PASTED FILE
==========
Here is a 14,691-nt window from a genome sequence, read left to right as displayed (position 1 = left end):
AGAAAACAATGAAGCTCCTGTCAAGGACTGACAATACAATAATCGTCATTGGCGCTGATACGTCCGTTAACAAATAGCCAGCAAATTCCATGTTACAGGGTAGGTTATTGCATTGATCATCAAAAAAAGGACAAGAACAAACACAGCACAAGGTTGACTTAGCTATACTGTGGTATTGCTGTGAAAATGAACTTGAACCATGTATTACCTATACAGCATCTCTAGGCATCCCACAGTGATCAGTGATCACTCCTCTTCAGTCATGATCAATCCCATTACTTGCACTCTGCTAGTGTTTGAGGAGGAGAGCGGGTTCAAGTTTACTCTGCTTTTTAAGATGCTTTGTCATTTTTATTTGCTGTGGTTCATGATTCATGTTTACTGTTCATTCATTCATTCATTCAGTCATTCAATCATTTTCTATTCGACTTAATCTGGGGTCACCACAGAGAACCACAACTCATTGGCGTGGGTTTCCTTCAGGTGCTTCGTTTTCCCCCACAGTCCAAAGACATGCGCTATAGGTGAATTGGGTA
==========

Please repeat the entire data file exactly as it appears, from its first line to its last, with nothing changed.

Here is a 14,691-nt window from a genome sequence, read left to right as displayed (position 1 = left end):
AGAAAACAATGAAGCTCCTGTCAAGGACTGACAATACAATAATCGTCATTGGCGCTGATACGTCCGTTAACAAATAGCCAGCAAATTCCATGTTACAGGGTAGGTTATTGCATTGATCATCAAAAAAAGGACAAGAACAAACACAGCACAAGGTTGACTTAGCTATACTGTGGTATTGCTGTGAAAATGAACTTGAACCATGTATTACCTATACAGCATCTCTAGGCATCCCACAGTGATCAGTGATCACTCCTCTTCAGTCATGATCAATCCCATTACTTGCACTCTGCTAGTGTTTGAGGAGGAGAGCGGGTTCAAGTTTACTCTGCTTTTTAAGATGCTTTGTCATTTTTATTTGCTGTGGTTCATGATTCATGTTTACTGTTCATTCATTCATTCATTCAGTCATTCAATCATTTTCTATTCGACTTAATCTGGGGTCACCACAGAGAACCACAACTCATTGGCGTGGGTTTCCTTCAGGTGCTTCGTTTTCCCCCACAGTCCAAAGACATGCGCTATAGGTGAATTGGGTA